Our lives touched briefly, thrice.
The first time occurred a number of years back, during a period of about 4 years when I was immersing myself every Sunday afternoon for four hours in a church of about 150 monolingual Quechua persons who met to study and worship God one half a block from the central square of our city, Cochabamba, Bolivia.
I’d set myself to become part of this group of people partly because I wanted to learn deeply and well the Quechua language, which is not one of the easier world languages. My personal goals for fluency in it were high, and I felt I needed more conversational and listening exposure, combined with an experience of sustained immersion in an authentic Quechua cultural context, in order to progress effectively toward reaching my foreign language and culture acquisition goals.
Every week during that time frame there were visitors from several different rural areas of Quechua Bolivia and a weather-worn woman in, maybe, her early sixties, with a strong distinctive face and her older, infirm-seeming husband always beside her, and a string of children and grandchildren always with them, their whole family from Pocoata, was one of them.
So, that was the first time our lives touched briefly.
The second and third times, the most significant times for me, were when one afternoon a year or so after this, I stood working in my kitchen upstairs preparing an evening meal for some guests who were invited to come over, and for our own family. I’d been helping our kids with their homeowork, getting in my self-set quota of self-set language study hours and calling some ladies about information for our weekly study.
My heart sank a little when the property front gate bell buzzed twice, then thrice, for our apartment.
Setting the timer for the bread loaves I’d just shoved in the oven, I opened the door and raced down the creaky rainforest mahogany front stairs, flew across the tile portico, the cement walkway and impatiently jerked open the heavy property gate.
I took in the petite, weary-faced figure in front of me. Her face had deep lines and crows’ feet etched by the harsh Andes sun and a harsher lifetime of toil among the rocks and clods of dirt on the hardscrabble Quechua farms of the high mountain regions. Dirt lay under her fingernails and a strong unwashed odor emanated from her. Hers was traditional rural Quechua clothing – homespun wool, coarse, faded and worn, undyed. Some of it looked like rags.
Her long black hair, streaked with gray, greasy and smelly, lay parted in the middle and falling down her back in two thin scraggly braids.
Black eyes, deep-set and infinitely tired, looked into mine.
I remember glancing down and noticing that her little wide bare feet were encased in mud-crusted coarse homemade sandals made of recycled rubber truck tires pounded together with cheap iron nails.
Her toenails were long and scrappy and even dirtier than her fingernails.
She carried no purse or wallet – only a faded and ragged striped homemade carry-cloth (agwayo), resting on her back, the thick ends knotted across one frail shoulder.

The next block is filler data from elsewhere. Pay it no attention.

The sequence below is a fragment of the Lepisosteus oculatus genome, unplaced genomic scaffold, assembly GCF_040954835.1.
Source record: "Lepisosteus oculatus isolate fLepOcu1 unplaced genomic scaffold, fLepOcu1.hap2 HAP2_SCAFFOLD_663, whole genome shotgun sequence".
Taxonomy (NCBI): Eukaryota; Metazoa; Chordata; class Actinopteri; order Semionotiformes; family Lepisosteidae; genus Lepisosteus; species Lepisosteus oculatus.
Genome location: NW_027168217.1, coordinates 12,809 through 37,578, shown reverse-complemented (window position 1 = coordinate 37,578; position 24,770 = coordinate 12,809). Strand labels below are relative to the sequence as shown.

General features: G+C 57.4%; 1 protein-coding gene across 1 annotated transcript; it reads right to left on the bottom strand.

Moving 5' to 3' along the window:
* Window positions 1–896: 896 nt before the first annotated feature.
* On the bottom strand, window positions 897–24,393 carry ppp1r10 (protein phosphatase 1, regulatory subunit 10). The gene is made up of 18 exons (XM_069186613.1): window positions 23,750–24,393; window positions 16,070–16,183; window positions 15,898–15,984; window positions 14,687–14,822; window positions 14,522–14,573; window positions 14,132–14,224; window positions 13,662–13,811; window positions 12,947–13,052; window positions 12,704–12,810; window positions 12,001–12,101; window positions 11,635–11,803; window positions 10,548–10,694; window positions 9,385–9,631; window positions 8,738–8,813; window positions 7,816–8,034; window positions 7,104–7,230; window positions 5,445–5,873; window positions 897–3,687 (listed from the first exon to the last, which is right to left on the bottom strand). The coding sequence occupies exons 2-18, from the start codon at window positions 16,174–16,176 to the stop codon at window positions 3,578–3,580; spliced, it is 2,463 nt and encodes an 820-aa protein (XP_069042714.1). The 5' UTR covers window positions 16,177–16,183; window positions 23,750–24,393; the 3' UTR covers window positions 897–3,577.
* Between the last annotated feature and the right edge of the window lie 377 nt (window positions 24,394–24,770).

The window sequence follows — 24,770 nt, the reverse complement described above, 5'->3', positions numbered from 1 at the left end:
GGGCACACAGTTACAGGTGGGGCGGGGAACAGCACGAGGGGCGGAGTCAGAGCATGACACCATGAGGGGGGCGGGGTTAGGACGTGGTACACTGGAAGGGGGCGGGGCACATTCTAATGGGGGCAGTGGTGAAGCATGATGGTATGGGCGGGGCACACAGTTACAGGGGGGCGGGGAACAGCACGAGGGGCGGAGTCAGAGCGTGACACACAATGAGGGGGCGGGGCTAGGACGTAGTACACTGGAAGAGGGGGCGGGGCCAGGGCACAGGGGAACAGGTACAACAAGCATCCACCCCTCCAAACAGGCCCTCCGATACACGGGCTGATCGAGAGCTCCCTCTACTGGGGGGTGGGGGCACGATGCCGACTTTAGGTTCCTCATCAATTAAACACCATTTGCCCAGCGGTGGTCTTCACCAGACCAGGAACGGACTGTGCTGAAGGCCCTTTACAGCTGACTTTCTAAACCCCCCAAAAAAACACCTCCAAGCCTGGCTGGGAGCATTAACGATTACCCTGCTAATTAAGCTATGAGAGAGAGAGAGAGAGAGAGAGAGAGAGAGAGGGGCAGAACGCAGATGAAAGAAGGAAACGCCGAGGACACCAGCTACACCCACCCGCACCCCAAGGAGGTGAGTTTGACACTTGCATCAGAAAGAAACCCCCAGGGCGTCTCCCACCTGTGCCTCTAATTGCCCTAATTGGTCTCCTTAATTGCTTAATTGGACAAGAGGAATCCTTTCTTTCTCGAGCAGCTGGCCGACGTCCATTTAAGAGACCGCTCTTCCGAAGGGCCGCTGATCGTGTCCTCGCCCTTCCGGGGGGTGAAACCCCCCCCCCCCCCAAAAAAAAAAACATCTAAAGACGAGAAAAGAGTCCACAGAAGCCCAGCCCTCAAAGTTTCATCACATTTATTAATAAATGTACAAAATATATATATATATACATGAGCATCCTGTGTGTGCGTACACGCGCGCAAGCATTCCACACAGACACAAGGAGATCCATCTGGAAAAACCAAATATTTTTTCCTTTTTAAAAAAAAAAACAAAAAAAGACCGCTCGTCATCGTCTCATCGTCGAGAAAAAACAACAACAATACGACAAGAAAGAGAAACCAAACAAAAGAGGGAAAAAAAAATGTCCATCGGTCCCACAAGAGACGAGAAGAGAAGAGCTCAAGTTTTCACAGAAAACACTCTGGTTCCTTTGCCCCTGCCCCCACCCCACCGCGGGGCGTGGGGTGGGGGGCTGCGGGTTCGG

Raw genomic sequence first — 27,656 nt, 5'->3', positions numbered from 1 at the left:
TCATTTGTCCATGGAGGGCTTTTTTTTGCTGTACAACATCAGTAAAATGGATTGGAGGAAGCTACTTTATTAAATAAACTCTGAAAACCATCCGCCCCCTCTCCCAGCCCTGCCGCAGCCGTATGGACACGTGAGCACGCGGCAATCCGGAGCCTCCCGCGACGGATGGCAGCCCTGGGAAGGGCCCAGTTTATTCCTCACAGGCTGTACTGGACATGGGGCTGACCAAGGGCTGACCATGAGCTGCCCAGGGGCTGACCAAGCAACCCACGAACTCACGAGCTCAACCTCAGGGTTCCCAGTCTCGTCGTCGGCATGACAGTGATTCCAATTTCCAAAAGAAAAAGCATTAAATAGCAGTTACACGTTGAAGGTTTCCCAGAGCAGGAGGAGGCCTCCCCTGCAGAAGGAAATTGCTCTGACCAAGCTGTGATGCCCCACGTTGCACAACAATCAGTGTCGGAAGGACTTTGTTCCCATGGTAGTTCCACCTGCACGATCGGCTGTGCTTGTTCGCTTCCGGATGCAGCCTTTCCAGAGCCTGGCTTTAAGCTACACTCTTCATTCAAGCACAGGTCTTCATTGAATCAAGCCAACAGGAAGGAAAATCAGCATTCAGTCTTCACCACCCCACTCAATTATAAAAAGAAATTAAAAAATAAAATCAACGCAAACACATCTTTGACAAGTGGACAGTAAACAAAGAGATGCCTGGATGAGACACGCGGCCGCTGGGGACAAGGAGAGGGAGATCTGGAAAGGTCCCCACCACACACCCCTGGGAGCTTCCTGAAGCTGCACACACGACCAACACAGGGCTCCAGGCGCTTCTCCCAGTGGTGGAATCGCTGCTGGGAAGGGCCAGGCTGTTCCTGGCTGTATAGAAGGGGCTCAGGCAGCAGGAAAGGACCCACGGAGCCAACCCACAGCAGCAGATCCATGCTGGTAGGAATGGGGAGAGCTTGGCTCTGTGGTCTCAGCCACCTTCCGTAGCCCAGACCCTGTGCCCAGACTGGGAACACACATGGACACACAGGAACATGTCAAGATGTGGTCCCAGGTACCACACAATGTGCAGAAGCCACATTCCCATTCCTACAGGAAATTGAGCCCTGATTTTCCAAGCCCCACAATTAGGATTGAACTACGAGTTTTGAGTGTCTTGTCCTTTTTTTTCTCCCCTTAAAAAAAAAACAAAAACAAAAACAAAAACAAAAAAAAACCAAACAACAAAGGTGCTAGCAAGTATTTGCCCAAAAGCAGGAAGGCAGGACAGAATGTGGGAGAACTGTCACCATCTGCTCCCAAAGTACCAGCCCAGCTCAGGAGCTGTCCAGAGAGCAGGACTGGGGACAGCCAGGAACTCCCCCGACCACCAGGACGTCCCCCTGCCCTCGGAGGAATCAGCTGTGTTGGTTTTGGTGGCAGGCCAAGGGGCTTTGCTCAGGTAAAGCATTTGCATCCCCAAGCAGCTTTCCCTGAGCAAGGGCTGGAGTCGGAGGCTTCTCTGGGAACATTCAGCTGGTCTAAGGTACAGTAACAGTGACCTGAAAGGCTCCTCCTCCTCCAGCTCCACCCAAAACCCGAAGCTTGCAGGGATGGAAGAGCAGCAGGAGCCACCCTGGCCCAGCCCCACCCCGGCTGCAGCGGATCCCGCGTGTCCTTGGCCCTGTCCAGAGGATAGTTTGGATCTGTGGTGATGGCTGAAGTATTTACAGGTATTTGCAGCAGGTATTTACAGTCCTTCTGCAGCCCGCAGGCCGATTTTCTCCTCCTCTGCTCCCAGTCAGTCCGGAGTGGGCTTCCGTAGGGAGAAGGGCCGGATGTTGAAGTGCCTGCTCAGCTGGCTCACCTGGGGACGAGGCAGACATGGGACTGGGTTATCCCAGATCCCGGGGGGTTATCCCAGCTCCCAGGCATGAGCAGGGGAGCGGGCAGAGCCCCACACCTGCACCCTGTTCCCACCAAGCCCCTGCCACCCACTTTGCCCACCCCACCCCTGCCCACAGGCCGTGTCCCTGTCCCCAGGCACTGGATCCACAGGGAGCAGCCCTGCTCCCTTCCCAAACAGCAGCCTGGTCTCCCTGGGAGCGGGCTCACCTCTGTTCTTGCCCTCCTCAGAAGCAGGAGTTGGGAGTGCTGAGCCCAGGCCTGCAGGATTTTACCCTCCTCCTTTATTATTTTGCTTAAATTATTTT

“Good afternoon, my sister.” In Quechua.
“Good afternoon, Sister. How are you?”
“My husband is very ill. He almost died. I took him to the doctor and, the doctor says he must have an operation to take out his gall bladder, tomorrow. We don’t have the money to pay for the operation. May I borrow one hundred dollars from you? I promise to pay it back in exactly two weeks from today.”
Socially acceptable REASONS for turning her down were already on the tip of my tongue when, from the outside street I heard footsteps approaching, then saw the tall form of my husband come up beside the woman and he greeted her in Quechua. She re-iterated her story , and he told her “YES”, went and got a one hundred dollar bill, and placed it in her hand!
She thanked us profusely and quickly melted away.
I was VERY ANNOYED with P. and told him so! We both “kissed the money goodbye” forever, and forgot about the whole incident.
Two weeks later, to the same time of the DAY, our doorbell rang again and I flew down those stairs and pulled open the round-topped heavy wood and metal door, expecting my teenage son who had stayed late at school to play basketball.
It was SHE, in the same clothes, same rubber sandals, same raggedness, same smells. She held a crisp one hundred dollar bill in her outstretched hand, and gave it to me.
“Thank you, my sister. May our Great God bless you and keep you.” She held the money out to me. Shocked, I slowly extended my hand and she laid the bill in my hand, as I slowly thanked her, and then asked her how her husband was.
“Fine, now”, she joyfully told. “He’s home recovering, and doing well. Goodbye!”
She melted away, again, down the street.
2 Bolivian Quechua Friends conversing with P. in the Q. language and working on their weaving, the figures of which have been handed down orally and through imitation and practice for a thousand years.